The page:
Merlins are smallish falcons, smaller than the Prairie Falcon (Falco mexicanus) or Peregrine Falcon (F. peregrinus), but larger than the American Kestrel (F. sparverius).  They use high-speed surprise attacks in mid-air to capture their prey, usually smaller birds such as songbirds and shorebirds. 
Merlins nest farther north, largely in Canada and the Pacific Northwest, but here in California we are lucky enough to host them during the winter months where there is suitable habitat.  Merlins prefer grasslands, open forests and shorelines, where they can find abundant prey. 


Wednesday, November 23, 2016

Double-crested Cormorants Visit CSU Stanislaus

Double-crested Cormorant (Phalacrocorax auritus)
Recently, there have been a few newcomers on campus at CSU Stanislaus.  In addition to augmented numbers of Canada Geese (Branta Canadensis) and American Coots (Fulica americana), the cooler fall weather seems to have brought a small flock of Double-crested Cormorants (Phalacrocorax auritus) to campus ponds.  I've counted seven at one time, mixed in with a much larger flock of Canada Geese. 
The cormorants, coots, and Canada geese at Stanislaus State lend a rather cosmopolitan feel to the ponds.
Double-crested Cormorants can be found across North America, commonly in fresh water.  They sit very low in the water, sometimes with only their rather snake-like heads and necks exposed above the surface.  They have obvious bright yellow skin on their faces, and vivid blue eyes.  If you happen to get a glimpse of the inside of a Double-crested Cormorant's mouth, it is also bright blue!  Cormorants are expert divers, chasing and catching fish underwater.  If you see a cormorant dive underwater and watch for a moment... it will often pop up many yards from where it vanished beneath the surface!
Double-crested Cormorant striking a common pose: wings outstretched to dry in the sun.
Most people will first notice these bird because of their common pose, perched on a rock or other object, large wings outstretched toward the sun.  Cormorants have less preen oil than other birds (the oil that allows water to literally roll off a duck's back) and therefore must spend time letting their wings dry.  Though it may seem that a bird that sits low in the water and dives frequently ought to have superior waterproofing, scientists believe that the opposite is true, and that having less waterproof oil on their feathers allows them to dive and swim underwater with greater efficiency.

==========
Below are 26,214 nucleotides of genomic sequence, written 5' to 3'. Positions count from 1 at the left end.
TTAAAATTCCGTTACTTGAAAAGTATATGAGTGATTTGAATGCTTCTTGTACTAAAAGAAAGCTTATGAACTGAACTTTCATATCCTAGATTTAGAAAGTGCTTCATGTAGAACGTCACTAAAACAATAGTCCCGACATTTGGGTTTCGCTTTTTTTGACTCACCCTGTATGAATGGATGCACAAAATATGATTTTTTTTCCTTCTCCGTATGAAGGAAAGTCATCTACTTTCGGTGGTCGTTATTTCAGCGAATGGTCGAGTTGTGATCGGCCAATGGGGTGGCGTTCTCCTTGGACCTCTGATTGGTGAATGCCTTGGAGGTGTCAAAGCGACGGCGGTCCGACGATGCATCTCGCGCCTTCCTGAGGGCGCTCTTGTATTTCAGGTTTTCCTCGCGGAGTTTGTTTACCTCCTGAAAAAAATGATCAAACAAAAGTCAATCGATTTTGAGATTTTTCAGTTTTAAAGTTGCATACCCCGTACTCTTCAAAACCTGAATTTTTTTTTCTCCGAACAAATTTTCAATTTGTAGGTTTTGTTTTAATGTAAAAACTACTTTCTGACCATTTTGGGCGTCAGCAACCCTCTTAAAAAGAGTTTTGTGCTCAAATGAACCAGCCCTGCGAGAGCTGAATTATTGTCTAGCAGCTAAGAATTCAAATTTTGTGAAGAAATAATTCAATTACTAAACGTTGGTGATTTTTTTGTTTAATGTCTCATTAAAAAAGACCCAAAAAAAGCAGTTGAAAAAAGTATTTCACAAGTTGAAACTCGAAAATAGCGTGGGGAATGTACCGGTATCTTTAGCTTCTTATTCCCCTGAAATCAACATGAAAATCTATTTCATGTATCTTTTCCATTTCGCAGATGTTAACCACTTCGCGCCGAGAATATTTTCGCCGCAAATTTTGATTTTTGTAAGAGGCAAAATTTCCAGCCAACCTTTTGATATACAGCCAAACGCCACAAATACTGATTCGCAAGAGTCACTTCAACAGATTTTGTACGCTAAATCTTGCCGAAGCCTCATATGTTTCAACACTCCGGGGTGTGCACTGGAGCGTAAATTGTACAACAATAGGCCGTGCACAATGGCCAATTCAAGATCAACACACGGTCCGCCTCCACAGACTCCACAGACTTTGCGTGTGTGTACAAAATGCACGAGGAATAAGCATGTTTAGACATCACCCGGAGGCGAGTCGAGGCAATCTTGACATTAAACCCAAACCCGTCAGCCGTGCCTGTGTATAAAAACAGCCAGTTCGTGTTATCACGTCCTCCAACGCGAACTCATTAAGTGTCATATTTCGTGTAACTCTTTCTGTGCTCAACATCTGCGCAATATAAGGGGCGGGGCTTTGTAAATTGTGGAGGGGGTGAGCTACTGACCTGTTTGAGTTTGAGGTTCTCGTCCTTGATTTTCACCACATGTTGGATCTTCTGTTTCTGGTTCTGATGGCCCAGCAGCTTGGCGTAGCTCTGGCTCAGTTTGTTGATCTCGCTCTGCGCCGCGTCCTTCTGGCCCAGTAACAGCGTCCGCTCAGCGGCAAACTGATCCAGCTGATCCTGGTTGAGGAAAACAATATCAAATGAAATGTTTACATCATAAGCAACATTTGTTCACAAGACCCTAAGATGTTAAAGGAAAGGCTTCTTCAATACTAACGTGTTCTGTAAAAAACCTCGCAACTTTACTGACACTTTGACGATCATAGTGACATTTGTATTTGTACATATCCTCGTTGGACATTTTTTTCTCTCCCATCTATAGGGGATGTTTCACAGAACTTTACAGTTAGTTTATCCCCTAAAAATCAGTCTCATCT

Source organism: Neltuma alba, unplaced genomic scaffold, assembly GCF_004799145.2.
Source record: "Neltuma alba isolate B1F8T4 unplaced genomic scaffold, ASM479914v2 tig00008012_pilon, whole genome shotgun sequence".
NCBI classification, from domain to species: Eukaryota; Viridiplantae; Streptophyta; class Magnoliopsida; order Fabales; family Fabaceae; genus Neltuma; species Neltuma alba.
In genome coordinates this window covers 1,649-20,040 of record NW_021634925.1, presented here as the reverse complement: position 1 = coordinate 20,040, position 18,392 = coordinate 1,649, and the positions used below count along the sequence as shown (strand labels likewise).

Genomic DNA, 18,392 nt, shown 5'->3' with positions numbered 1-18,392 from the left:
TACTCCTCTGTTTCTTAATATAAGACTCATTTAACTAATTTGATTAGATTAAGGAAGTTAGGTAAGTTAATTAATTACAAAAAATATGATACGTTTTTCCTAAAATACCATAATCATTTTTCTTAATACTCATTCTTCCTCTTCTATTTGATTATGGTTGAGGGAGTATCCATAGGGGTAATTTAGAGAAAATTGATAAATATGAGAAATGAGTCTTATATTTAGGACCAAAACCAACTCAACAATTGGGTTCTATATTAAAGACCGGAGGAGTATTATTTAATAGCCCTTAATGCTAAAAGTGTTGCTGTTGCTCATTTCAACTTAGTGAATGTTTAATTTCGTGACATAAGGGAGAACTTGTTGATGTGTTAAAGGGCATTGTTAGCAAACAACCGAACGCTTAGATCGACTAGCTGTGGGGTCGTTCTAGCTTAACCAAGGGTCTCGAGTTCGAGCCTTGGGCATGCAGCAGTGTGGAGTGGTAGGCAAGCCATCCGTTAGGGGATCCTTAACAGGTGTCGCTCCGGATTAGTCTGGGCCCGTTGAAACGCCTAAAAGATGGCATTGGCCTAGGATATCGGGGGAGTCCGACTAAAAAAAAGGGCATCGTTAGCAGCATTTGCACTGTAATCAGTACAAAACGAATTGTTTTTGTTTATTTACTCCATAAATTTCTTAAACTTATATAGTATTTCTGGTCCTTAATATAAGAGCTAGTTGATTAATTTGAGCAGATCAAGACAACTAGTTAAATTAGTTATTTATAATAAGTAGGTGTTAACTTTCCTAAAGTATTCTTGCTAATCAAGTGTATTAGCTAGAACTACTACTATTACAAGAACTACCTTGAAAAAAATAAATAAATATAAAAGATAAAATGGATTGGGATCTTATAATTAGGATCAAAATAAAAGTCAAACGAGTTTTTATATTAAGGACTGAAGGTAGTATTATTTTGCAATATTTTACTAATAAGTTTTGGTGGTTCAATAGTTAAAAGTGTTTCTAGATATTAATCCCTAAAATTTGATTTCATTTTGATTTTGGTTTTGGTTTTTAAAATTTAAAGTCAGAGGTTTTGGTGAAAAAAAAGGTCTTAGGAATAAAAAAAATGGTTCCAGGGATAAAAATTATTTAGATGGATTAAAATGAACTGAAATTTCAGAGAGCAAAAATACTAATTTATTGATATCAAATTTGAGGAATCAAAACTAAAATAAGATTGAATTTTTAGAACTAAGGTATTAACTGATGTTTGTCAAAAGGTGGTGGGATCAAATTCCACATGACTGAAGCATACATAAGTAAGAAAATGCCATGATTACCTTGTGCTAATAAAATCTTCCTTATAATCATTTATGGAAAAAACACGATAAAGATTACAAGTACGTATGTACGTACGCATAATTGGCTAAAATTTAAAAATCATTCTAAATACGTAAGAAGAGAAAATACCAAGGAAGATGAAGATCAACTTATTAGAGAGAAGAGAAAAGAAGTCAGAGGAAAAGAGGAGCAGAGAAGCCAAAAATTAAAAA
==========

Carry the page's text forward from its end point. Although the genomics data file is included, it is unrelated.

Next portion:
Double-crested Cormorant, sitting low in the water

Friday, November 18, 2016

What's Wrong With This Tree?

If you've spent any time in an oak woodland (and I sincerely hope that you have!!) you may have noticed something odd: strange growths on the branches and leaves of oak trees.  You might wonder if the trees are sick or diseased, or plagued with a dangerous pest.

But not to worry; these fascinating growths are a normal part of a healthy oak community. 
Spined Turban Gall on Valley Oak, with a bonus gall: the tiny orange sphere to the left of the larger gall might
be a gall of the California Jumping Gall Wasp (inconclusive)
They are in fact galls, caused by a variety of wasps.  Galls form when an insect lays eggs in a plant's tissue, releasing chemicals which stimulate the plant to use its own tissue to form protective structures around the eggs.  As the insect larvae develops, it feeds on plant tissue from within the cozy gall home.  Galls form on a variety of plants, including alders, poplars, willows and even sagebrush.  But the best known and most diverse galls in California are found on oak stems and leaves.  Oak stem and leaf galls are caused by more than 150 species of gall wasps in the family Cynipidae, of the order Hymenoptera, which is the order of insects including wasps, bees and ants.

However, today I only have examples of three types of galls (four, I suppose if you paid close attention to the first photo above).

The first gall is a leaf gall, fascinating in shape, which is found on Blue Oak (Quercus douglasii) and Valley Oak (Q. lobata).  The photo below is an example of the gall of a Spined Turban Gall Wasp (Antron douglasii) on the leaf of a Valley Oak.
Galls of the cynipid wasp Antron douglasii on Valley Oak leaves

The second type of gall, also pictured here on the leaf of a Valley Oak, is formed by the Red Cone Gall Wasp, Andricus kingi.  These little galls remind me of tiny pink chocolate chips!

Galls from the wasp Andricus kingi, found on Valley Oak.
The third type of gall is an oak stem gall, and one you might be more familiar with.  These large tan-colored galls are sometimes called "oak apples" and range in size from less than golf ball-sized to baseball-sized (up to several inches in diameter).  They are also formed, or more accurately induced, by a cynipid wasp, the California Oak Gall Wasp (Andricus quercuscalifornicus).

In the photo below, the oak galls have aged to a darker color.  The astute observer of nature will notice something extra special about this photo as well: not only a female bushtit (Psaltriparus minimus) but her beautifully camouflaged nest as well, tucked in amongst the galls!
California Oak Galls, with a female bushtit (Psaltriparus minimus) and her nest.

California Oak Gall, also called "Oak Apples"